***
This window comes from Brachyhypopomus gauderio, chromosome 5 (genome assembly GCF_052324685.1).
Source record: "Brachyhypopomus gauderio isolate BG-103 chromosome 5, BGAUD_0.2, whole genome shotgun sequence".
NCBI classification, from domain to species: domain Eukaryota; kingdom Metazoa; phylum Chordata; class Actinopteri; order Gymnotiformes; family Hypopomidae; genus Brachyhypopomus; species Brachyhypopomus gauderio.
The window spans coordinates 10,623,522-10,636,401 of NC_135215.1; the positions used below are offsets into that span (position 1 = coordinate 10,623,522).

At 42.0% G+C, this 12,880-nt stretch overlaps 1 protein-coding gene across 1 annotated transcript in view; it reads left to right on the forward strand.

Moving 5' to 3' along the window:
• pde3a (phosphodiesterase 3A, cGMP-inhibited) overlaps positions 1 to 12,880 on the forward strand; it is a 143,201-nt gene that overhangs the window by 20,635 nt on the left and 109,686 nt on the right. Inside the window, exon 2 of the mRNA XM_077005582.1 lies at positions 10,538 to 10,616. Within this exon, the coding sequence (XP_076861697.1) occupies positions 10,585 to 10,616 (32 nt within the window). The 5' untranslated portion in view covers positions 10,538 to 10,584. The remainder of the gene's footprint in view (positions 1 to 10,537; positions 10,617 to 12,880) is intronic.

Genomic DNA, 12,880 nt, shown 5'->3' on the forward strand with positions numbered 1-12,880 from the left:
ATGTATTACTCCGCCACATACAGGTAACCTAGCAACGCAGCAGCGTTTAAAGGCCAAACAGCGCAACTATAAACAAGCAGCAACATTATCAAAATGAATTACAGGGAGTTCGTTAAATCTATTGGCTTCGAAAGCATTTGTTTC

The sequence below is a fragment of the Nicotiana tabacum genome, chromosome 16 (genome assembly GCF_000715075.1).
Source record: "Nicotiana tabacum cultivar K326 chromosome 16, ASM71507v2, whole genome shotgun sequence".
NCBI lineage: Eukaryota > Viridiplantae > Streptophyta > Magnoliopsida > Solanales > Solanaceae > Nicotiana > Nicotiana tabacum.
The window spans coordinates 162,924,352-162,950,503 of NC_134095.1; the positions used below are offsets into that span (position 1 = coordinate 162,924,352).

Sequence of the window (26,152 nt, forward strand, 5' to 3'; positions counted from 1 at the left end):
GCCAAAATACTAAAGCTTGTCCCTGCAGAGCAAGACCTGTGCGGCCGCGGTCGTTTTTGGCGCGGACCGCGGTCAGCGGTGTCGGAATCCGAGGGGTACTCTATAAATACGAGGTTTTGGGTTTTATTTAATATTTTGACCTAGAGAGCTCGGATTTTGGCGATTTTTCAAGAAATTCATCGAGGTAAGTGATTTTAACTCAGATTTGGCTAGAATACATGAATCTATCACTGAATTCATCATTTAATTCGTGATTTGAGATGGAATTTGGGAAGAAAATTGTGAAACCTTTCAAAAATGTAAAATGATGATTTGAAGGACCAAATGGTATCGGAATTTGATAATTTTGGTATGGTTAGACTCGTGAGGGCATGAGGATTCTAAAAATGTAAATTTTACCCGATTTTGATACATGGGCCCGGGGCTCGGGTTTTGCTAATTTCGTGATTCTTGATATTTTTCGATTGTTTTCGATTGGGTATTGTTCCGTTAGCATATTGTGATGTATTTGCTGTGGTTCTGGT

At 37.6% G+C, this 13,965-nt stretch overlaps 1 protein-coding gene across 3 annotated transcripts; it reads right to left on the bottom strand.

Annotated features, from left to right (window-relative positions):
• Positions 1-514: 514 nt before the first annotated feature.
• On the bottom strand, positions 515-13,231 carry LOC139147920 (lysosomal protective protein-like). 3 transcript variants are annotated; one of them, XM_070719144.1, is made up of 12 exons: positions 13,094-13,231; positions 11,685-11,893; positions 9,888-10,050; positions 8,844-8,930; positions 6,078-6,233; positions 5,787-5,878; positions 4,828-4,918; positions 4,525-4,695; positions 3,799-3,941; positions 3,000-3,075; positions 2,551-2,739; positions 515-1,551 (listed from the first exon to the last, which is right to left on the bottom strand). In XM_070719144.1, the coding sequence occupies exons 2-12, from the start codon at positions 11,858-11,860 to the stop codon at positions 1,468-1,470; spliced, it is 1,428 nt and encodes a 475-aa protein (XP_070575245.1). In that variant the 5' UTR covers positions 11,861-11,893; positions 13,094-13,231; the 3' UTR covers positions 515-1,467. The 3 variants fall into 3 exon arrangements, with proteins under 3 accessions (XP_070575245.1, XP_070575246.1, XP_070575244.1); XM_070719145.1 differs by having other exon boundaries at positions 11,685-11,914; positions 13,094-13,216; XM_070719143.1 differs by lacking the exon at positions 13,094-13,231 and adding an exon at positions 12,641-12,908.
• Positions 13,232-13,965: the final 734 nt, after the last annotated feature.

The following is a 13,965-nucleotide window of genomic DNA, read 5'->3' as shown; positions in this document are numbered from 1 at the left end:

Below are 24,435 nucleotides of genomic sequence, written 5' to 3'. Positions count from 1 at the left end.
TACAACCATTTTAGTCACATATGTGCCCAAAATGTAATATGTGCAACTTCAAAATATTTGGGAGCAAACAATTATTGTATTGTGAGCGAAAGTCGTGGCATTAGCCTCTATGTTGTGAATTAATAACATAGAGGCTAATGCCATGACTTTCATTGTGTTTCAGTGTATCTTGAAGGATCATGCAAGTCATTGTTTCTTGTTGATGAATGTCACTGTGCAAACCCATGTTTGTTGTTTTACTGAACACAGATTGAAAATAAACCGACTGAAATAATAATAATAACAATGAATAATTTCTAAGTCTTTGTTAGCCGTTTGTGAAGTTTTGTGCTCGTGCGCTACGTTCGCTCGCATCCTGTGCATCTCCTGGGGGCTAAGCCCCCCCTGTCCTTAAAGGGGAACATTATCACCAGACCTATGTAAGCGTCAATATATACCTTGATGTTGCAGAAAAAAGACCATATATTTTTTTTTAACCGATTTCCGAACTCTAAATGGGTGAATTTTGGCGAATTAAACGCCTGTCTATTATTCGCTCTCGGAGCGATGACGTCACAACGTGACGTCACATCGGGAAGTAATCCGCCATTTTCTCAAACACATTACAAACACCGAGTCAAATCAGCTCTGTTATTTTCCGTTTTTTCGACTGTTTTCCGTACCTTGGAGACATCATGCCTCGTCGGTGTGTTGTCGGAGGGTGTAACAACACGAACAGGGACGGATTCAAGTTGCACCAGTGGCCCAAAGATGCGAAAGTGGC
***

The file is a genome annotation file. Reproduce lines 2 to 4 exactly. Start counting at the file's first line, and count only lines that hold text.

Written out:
Source record: "Brachyhypopomus gauderio isolate BG-103 chromosome 5, BGAUD_0.2, whole genome shotgun sequence".
NCBI classification, from domain to species: domain Eukaryota; kingdom Metazoa; phylum Chordata; class Actinopteri; order Gymnotiformes; family Hypopomidae; genus Brachyhypopomus; species Brachyhypopomus gauderio.
The window spans coordinates 10,623,522-10,636,401 of NC_135215.1; the positions used below are offsets into that span (position 1 = coordinate 10,623,522).